Nurturing Assistance is a consumer-directed service that provides physical assistance to parents with disabilities who have young children.
Nurturing Assistants are not babysitters or nannies, nor are they volunteers or family members. They are paid employees who work under the direction and in the presence of the parent. Their role is to assist the parent with parenting activities such as bathing and changing the child, preparing meals, lifting, carrying, nursing and cuddling the child, playing and parent-child interacting.
In 1988, a Toronto couple who had just had their first child realized that a special service was needed for the mother (who has a disability and requires attendant services) to help her with child care/parenting activities. By providing necessary physical supports, this service would enable the mother to make a meaningful contribution to raising her child and help to strengthen the mother-child bond. It was particularly necessary during the child's developmental years. The couple was able to secure funding to hire Nurturing Assistants to assist the mother. Speaking about her experience, the mother reported "I found this assistance during K-'s formative years, to be absolutely invaluable. My relationship with K- is so much richer than I might have thought possible and I know that a foundation has been built that will last all our lives."
Almost 13 years later, the concept of Nurturing Assistance is still not well known. However, the need for more support for parents with disabilities has become more evident in the past decade. A growing number of people with disabilities are deciding to raise their own families. The past decade has seen an increasing number of inquiries at the Centre for Independent Living in Toronto (CILT) from parents/prospective parents with disabilities who require physical assistance to care for and nurture their children.
In 1997, CILT responded to the growing number of inquiries by implementing the Parenting with a Disability Network (PDN). Since then, the PDN mailing list has grown from 97 to 250 individuals, a further indication of the growing interest and need for supports for parents who have a disability. A 1997 PDN survey clearly identified the need for the development of a model that would address the unmet needs of parents/prospective parents with a disability. In 1999, CILT and the PDN published The Parenting Book for Persons with a Disability: from planning your family to raising adolescents, a comprehensive resource for parents and prospective parents with a disability.Learn more about The Parenting Book
There are currently three avenues through which a limited number of parents have successfully obtained Nurturing Assistance in Ontario..one is through the Direct Funding Program. Through Direct Funding, consumers receive funding to hire, train and pay their own Attendants. Consumers with young children have been able to allocate some of this funding to hire Nurturing Assistants.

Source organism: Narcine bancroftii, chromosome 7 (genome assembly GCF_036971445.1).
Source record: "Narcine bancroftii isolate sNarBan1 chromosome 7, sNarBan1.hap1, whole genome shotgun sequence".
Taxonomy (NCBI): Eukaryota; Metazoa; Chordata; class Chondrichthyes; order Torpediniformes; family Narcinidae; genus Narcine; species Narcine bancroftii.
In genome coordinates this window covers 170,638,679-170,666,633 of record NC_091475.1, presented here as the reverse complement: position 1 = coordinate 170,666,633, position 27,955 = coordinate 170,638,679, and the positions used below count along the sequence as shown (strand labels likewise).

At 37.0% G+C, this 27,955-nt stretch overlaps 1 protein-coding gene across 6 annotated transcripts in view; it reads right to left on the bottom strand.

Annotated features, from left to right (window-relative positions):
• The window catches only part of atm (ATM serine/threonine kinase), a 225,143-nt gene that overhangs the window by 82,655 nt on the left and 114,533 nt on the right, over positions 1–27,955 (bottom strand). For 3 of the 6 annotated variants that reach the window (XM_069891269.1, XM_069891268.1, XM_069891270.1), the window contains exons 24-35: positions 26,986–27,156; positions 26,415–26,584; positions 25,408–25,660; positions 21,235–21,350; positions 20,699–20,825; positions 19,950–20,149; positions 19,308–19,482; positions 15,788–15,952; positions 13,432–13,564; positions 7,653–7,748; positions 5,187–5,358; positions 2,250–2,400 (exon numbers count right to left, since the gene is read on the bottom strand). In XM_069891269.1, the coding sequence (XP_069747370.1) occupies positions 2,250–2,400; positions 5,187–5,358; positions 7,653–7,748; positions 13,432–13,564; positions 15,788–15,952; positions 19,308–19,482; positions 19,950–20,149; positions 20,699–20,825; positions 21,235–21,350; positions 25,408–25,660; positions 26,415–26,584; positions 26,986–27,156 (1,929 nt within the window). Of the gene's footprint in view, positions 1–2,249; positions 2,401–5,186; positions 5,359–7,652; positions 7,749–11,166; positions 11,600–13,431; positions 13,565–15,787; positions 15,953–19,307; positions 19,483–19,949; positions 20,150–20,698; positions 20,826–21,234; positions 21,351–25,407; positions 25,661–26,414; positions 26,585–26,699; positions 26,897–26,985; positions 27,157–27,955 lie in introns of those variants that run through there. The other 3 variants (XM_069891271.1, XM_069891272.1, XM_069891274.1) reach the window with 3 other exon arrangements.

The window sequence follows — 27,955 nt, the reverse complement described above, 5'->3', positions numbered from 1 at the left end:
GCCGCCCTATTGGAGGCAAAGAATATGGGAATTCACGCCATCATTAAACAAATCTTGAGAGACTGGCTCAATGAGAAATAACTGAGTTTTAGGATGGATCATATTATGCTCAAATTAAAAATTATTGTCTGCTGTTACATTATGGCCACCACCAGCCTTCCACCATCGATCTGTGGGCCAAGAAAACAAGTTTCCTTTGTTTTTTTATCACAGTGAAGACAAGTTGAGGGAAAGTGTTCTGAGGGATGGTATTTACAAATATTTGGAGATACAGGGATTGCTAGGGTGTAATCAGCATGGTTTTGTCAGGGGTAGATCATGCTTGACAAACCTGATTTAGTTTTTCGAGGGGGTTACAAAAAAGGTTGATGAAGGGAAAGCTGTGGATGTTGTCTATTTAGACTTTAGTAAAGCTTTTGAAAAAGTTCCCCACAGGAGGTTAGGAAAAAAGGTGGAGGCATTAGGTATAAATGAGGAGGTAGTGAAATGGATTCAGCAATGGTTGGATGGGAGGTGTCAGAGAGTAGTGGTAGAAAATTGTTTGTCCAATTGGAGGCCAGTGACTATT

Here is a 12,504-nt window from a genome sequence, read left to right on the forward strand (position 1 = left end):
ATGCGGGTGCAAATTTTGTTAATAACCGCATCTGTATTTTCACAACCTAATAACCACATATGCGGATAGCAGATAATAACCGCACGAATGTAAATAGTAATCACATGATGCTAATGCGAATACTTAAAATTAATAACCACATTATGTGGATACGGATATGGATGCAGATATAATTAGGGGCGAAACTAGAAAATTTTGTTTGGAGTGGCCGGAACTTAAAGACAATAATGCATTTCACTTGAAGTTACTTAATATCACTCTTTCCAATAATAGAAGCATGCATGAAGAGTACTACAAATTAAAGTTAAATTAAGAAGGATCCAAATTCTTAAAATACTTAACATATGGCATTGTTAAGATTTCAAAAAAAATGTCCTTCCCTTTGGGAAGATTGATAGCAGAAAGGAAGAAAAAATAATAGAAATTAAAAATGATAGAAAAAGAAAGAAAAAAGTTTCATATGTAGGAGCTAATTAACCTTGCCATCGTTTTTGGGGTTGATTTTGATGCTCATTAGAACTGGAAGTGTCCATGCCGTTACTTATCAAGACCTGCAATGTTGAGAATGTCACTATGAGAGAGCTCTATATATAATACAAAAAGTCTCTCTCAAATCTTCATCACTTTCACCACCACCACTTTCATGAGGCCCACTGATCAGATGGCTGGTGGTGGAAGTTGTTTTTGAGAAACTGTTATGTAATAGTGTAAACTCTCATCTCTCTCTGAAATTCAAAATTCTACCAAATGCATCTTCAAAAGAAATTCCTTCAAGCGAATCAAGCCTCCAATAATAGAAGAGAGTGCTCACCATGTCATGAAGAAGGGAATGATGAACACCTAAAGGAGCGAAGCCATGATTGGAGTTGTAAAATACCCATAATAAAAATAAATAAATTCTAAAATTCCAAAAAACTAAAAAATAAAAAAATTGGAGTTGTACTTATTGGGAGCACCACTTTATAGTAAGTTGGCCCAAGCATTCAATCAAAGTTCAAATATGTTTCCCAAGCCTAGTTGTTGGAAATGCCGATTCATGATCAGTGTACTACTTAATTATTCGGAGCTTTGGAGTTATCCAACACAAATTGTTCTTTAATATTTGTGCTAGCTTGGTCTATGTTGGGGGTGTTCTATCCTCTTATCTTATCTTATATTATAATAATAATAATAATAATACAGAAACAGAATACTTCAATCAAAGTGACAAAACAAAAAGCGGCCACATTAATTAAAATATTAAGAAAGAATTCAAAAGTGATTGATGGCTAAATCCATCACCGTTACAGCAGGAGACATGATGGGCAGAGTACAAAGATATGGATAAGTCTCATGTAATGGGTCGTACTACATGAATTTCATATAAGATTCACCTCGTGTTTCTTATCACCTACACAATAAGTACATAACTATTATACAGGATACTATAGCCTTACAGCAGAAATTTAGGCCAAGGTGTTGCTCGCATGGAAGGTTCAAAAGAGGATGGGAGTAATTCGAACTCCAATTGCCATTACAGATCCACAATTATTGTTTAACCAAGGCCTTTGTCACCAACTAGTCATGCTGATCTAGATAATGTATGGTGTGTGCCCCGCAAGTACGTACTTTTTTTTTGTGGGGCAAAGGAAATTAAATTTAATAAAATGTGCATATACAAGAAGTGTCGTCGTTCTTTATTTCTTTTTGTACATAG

The other two avenues are through certain Ontario Attendant Service Providers and through Outreach Programs that have arranged to receive funding from the government to provide Nurturing Assistance to the consumers they work with.
Because Nurturing Assistance is not widely known, even among service providers, it is generally heard of through word of mouth. Parents who are receiving this service have had to find the service, or advocate for the service, on their own. With this general lack of awareness, there is limited access and availability of this type of support.
Another problem stems from the fact that people with disabilities who do not use attendant services often require assistance following the addition of a child to their family. For example, a father with Muscular Dystrophy may be independent with self-care but cannot lift, change or feed his child without assistance. Many parents with disabilities fall into this group. At present, there are no mechanisms to fund or provide Nurturing Assistance to non-attendant service users.
CILT started the Nurturing Assistance Project in August 2000. Lead by an Advisory Committee of parents with disabilities and service providers, the goal of the project is to create a model of Nurturing Assistance that can be used by parents, service providers and funders to develop/implement Nurturing Assistance services. The guiding principles for the development of this model are consistent with the principles promoted by the Canadian Association of Independent Living Centres (i.e., consumer control, peer support and full integration).
Through interviews with parents and prospective parents, service providers and other key informants, the project will document the extent and type of parenting supports and/or Nurturing Assistance services that are currently available in Canada and internationally. It will also outline the process consumers might follow in planning and obtaining their own Nurturing Assistance services, and provide stories and advice from current users of Nurturing Assistance services based on their own experiences.
The result of the Nurturing Assistance Project is a book serving as a how-to guide for policy makers, funders, service providers, parents and prospective parents with disabilities wishing to establish Nurturing Assistance services.
To order the nurturing Assistance Guide, or for more information on Nurturing Assistance, please contact the PDN Coordinator at email@example.com.
The Direct Funding Program is being expanded to allow more Ontarians with disabilities to live independently in their homes.
You can read more about this in our News Release.